1
$\begingroup$

I have some sensors connected to an Arduino Due. The Arduino sends the buffer of data over the its SerialUSB connection. The last element of this buffer defines when are passed 1 seconds (it is 0 "inside" the second and a 1 on the second). In this way, in post processing, I can count the number of the sample revealed each second.

I usually don't lose any data. It doesn't a standard band and, as a consequence, it does not have a stable serial communication time. When I receive the wrong data, I discard it. In addition, the Arduino's clock is not as accurate, so it sometimes time-shifts the data.

What is the best way to stabilize my sampling rate in post processing?

Below is a histogram of the sample rate revealed by an experiment on my Arduino:

Sample rate

X-axis is the number of samples per second, Y-axis is the # of occurrences.

Edit 1:

After some testing, I've noticed an Arduino procedure exists that requires a "variable" amount of time (according to its datasheet, the DS18B20 temperature sensor requires a specific amount of time to collect data and it is "odd" with the second clock).

So, I printed the sample rate (# of samples/second) of my device (without considering the correct data or the wrong data), it appears different each second. Thus, I am considering to interpolate the data and reduce them to a lower sample rate (e.g. 256 each second).

$\endgroup$
  • $\begingroup$ Can you please indicate what are the units in each of the plot axis, and how did you obtain that data? $\endgroup$ – MBaz Apr 17 '17 at 13:23
  • $\begingroup$ I am sorry, on the X there is the number of samples for second and on the Y there is the occurrence of the value each second. $\endgroup$ – youngz Apr 17 '17 at 20:37
  • 1
    $\begingroup$ Read a little on Allen Variance. $\endgroup$ – Stanley Pawlukiewicz Jun 17 '17 at 3:56
  • 1
    $\begingroup$ It sounds like you should be discarding the concept of a sampling rate altogether and simply record time stamps with your data and transmit both. $\endgroup$ – Jazzmaniac Feb 12 '18 at 14:46
1
$\begingroup$

first an embedded engineering comment:

Don't use a UART/RS232-style serial port to communicate numerical data, if you can at all avoid it. I don't know about the arduino you're using, but I worked with far less opulently equipped microcontrollers than what you'd typically find on an arduino board, and those often come with a USB controller, so that you "just" have to write a USB handler (or typically, use the handler offered by the manufacturer) to put data into USB packets. That way, you'd be able to use 1 Mb/s (USB1) or 12 Mb/s (USB2 full speed) on many cheap microcontrollers. Compare that to the 115.2 kb/s max that most of the serial port adapters do... if Arduino doesn't support that, it might be worth to look at the competitors of the beginner-friendly Arduino platform family (namely, ARM's mbed, for example). This applies twice if data corruption is an issue with your serial port. USB is really really robust, in my experience.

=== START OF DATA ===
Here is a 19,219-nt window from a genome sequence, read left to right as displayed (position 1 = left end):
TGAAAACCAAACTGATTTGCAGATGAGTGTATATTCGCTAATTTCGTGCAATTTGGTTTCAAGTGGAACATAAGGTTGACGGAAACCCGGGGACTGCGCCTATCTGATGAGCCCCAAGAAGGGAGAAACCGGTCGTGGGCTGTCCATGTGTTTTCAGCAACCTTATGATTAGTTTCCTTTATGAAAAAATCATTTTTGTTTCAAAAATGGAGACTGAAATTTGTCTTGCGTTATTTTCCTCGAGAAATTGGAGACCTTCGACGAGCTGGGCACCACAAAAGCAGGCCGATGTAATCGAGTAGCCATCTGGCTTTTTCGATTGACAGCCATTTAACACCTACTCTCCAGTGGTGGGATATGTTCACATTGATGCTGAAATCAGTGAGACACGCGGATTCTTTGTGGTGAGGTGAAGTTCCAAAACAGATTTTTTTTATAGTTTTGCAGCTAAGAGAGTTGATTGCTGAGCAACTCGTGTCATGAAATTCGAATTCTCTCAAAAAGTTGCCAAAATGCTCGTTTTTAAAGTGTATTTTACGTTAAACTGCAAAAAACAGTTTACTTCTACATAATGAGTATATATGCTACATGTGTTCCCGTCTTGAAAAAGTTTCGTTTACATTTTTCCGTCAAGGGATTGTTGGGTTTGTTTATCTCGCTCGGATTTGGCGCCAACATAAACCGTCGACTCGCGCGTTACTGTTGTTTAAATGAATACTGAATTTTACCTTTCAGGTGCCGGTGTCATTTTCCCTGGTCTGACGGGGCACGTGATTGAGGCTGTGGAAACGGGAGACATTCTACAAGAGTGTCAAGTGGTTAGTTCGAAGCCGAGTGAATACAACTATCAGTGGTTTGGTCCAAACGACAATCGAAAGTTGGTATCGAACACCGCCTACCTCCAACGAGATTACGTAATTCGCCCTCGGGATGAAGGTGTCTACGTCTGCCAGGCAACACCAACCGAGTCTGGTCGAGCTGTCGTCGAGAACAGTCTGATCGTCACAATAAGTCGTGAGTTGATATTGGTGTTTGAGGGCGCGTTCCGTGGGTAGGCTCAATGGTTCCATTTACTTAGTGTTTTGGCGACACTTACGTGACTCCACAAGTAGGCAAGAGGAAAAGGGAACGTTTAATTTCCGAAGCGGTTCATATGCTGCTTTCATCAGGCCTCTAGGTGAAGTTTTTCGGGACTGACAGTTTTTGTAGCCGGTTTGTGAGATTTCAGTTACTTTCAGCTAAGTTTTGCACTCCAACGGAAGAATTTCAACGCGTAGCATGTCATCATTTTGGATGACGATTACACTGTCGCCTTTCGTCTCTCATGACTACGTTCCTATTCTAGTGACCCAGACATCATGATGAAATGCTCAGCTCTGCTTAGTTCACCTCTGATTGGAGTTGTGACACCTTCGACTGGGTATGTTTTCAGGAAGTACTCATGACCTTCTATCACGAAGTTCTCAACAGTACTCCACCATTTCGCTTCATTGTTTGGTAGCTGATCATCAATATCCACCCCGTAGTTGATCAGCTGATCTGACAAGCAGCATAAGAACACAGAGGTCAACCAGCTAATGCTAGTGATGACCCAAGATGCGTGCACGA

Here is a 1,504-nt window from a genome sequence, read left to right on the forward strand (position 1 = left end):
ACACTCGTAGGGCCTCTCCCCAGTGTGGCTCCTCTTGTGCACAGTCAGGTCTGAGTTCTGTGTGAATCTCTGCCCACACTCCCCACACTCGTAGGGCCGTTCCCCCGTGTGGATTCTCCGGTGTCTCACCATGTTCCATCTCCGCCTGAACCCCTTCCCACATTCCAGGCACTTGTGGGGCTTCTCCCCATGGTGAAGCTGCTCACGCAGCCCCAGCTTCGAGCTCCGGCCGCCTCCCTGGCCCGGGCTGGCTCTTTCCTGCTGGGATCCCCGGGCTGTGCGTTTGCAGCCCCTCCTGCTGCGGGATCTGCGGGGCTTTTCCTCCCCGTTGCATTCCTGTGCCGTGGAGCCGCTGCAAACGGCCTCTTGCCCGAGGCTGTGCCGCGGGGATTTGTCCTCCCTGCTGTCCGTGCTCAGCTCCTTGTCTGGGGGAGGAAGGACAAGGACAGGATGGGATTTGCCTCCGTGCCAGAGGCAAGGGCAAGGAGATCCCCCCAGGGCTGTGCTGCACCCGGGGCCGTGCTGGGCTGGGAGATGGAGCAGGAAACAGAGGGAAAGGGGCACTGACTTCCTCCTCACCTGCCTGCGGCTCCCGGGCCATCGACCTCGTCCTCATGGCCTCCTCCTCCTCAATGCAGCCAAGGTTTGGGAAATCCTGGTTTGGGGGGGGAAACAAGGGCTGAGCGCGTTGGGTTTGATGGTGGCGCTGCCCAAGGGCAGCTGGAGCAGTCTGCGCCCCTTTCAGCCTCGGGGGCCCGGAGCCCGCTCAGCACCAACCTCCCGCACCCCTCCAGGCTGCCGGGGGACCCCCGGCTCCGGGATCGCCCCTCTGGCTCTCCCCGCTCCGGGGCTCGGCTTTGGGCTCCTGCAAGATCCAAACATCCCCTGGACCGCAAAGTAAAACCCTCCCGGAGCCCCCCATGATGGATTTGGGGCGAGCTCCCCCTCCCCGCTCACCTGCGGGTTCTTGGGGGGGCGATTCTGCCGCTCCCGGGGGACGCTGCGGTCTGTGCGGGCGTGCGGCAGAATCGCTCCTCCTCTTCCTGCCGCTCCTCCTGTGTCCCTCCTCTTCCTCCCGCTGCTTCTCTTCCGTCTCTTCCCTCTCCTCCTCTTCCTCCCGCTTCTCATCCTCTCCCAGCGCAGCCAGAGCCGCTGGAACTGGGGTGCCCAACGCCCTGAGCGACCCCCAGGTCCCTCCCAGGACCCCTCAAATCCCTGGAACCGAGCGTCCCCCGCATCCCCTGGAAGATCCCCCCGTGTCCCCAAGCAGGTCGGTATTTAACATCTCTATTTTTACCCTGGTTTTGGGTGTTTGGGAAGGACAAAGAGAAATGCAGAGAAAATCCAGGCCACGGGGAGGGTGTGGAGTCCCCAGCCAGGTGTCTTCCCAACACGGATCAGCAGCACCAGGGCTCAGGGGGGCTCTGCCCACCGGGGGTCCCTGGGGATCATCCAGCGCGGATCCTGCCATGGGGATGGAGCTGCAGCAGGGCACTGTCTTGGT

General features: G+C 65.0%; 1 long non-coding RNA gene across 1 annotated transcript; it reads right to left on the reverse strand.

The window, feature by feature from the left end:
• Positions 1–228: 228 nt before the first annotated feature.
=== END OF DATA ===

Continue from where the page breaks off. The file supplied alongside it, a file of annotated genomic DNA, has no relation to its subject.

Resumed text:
Now, generally, the answer to "some samples are missing" is either interpolation (ie. looking at surrounding samples and finding a nice one to fill the gap ) or compressed sensing (ie. guessing based on a metric of what is most likely for the signal you actually want to observe).

For varying sampling rate, you'd typically use some kind of clock recovery (which, at its heart, is usually also an interpolator).

Now, with your figure, I'd say: this data is probably not worth salvaging. Even if I take that large bar as "wrong" and just consider the others, your variations in samples are really large, and your 1 second granularity doesn't allow for sufficient info about the actual sampling rates in between. There's simply not enough info on when things actually happened, so that we can't reconstruct the original signal.

So, I'd say: sampling stuff has been done before, very often, and it might be a good idea to look at the firmware other folks wrote. The way you do doesn't seem to be fit for the purpose, whatever you're doing.

$\endgroup$
  • $\begingroup$ So, you said that I have to trash this data? I am using an Arduino Due, what do you suggest to improve my communication? Can you link some example or documentation? $\endgroup$ – youngz Apr 17 '17 at 10:22
  • $\begingroup$ I'll be honest with you: Read my answer. I said, from all I can tell from your graph, the data is probably already trash. Also, I'm not an Arduino expert, which I also said in my post. Also, on arduino.SE you already got the strong recommendation to check why your communication goes wrong. Fix your digital communication first. Then try to deal with the data. $\endgroup$ – Marcus Müller Apr 17 '17 at 10:39
  • $\begingroup$ Yes, I tried to improve my Arduino code and it is the better communication that I reach to obtain (considering the payoff with the sample rate). So, maybe I have to find a new way to collect the data and, as you say, don't use anymore the serial communication. $\endgroup$ – youngz Apr 17 '17 at 10:45

Your Answer

By clicking “Post Your Answer”, you agree to our terms of service, privacy policy and cookie policy

Not the answer you're looking for? Browse other questions tagged or ask your own question.